Showing Up With Bells On

February 24, 2024

Mule Leads Mary and Betty in the Mule Days Arena Following the Parade

Lead mules of the 20 Mule Team after the Mule Days Parade in Bishop, CA with Betty on left and Mary on right. Note Mary’s missing bell.

The real heyday of mule freighting across the western US was in the latter half of the 19th and early part of the 20th centuries. Many of the skills and traditions developed in those early days have persisted until today. One of those traditions was for the lead mules in a string to wear “mule bells”. While some have speculated that the bells were there to “warn” oncoming teams, anyone who has spent much time in the western deserts realizes that you could see an approaching team from miles– maybe even days – away – long before you could hear them. The real reason for the bells on the lead mules was to provide a cadence for the other mules to walk to; their keen sense of hearing made it easy for even the last mules in the string to hear the sound.

Another tradition of that era was for mule skinners to personalize the bells to tunings of their own liking, and they took great pride in them. If a wagon became stuck, the muleskinner who came to the rescue often asked for the set of bells as a reward for his assistance. Arriving at your destination without the bells hurt a driver’s professional pride. Conversely, if you “showed up with bells on”, it was a source of satisfaction. That phrase remains in common use today, to mean you are showing up enthusiastic and ready to go.

Mule bells is a tradition carried on by Bobby Tanner, the muleskinner from Bishop, CA whose mules pull the DVC replica wagons in parades and other public appearances. Both of his lead mules – Mary and Betty – wear a set of five bells attached to the top of their hames.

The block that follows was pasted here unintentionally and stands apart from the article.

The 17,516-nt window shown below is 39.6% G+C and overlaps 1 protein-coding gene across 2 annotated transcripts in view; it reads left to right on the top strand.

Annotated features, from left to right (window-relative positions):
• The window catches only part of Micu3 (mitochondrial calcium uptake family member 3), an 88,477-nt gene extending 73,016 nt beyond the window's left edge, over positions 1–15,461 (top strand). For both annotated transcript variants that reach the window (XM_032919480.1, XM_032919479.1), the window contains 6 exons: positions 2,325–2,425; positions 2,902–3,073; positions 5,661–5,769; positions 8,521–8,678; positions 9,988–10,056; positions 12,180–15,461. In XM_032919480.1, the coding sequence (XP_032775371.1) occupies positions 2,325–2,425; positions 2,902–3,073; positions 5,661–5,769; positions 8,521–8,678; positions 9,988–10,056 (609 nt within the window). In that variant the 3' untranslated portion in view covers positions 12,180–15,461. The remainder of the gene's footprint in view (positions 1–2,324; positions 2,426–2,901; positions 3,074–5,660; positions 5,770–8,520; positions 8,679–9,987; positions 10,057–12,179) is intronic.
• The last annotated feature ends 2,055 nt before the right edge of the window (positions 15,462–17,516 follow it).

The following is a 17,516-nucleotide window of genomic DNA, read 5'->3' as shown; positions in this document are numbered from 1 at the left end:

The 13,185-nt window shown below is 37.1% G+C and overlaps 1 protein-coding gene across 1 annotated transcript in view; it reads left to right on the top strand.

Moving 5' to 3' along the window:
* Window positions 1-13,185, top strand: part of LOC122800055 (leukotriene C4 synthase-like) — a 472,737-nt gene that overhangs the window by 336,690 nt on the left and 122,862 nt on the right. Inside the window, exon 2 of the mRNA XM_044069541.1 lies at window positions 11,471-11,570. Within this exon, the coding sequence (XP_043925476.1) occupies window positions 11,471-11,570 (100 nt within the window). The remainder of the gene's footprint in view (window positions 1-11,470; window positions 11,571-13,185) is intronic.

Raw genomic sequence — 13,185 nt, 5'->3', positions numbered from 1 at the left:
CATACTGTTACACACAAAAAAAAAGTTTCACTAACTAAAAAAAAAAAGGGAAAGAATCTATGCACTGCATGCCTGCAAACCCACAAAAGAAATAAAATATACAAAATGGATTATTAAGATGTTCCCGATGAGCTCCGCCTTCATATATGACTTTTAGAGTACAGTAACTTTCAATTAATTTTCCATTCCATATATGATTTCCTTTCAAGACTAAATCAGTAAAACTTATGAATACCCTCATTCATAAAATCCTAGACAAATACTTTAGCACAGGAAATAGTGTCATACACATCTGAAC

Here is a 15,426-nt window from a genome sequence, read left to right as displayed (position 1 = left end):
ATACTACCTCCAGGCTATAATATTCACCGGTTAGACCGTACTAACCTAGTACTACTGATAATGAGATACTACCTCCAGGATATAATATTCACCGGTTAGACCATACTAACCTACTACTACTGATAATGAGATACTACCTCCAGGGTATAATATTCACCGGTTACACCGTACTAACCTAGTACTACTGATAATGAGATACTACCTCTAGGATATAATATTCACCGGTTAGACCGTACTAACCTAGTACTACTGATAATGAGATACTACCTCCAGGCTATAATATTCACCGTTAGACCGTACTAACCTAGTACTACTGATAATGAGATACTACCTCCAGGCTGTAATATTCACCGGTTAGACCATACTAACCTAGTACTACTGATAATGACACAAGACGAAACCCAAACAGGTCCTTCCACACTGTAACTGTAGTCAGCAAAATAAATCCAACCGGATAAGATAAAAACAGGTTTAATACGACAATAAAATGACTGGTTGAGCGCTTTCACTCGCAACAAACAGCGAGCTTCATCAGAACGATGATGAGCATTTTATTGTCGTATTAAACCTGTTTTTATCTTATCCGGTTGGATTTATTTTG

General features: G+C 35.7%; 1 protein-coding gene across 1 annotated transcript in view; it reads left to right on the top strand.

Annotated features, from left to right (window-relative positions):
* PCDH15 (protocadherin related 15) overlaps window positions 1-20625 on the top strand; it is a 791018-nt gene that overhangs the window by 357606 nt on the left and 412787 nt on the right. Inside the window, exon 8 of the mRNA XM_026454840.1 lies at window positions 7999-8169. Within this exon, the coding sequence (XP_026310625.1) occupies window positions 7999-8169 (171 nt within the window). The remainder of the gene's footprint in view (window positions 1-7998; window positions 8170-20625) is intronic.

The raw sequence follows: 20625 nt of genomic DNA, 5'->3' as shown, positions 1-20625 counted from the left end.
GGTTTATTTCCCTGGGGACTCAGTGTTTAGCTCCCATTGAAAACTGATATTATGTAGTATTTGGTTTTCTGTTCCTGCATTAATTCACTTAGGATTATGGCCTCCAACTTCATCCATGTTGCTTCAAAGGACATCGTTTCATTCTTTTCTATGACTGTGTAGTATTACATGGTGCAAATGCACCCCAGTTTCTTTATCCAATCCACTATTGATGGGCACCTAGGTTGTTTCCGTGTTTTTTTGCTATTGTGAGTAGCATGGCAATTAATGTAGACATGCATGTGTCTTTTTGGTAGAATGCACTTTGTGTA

Two of the original mule bells – one intact and the other shattered

Two of the original mule bells – one intact and the other shattered

Unfortunately, during a Mule Days parade a few years ago, one of the bells cracked. One of the swampers saw this and gathered up the pieces. We knew right away that we wanted to replace this critical piece of the Twenty Mule Team story. Thus began the search for someone who could replicate these old bells.

After contacting all of the existing bell manufacturers in the US, we settled on U.S. Bells, with a foundry located in Prospect Harbor, Maine. Tim Fisher, one of the family members who owns and operates the business, took a personal interest in the project.

There are several methods for casting bronze bells, but Tim advised using the green sand mold method. Tim used one of the existing mule bells as a template to create a mold, which was made by packing fine sand around and inside the bell. The mold was created in two pieces (top and bottom). Once assembled molten brass was poured into the mold thru the “spru hole”, then cooled, and then the mold split open to reveal the new bell.

The bottom half of the bell mold, with the template bell still in place

The top half of the mold showing channels through which the molten brass can flow

Both halves of the bell mold are visible

Both halves of the bell mold are visible

It was important to capture the fine lines in the original bells

It was important to capture the fine lines in the original bells

Pouring molten brass into the mold

Pouring molten brass into the mold

“Raw” bells direct from the molds

“Raw” bells direct from the molds

The original bell on the left, with new replicas on the right

The original bell on the left, with new replicas on the right

Since we already had the molds, we decided to make a few extra bells to have on hand for future contingencies. The replica bell will make its public debut at the May 25, 2024 Mule Days Parade in Bishop, California – the Saturday before Memorial Day.

Mule bells jingle at Mule Days in Bishop, CA

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2024-02-24T23:20:13-08:00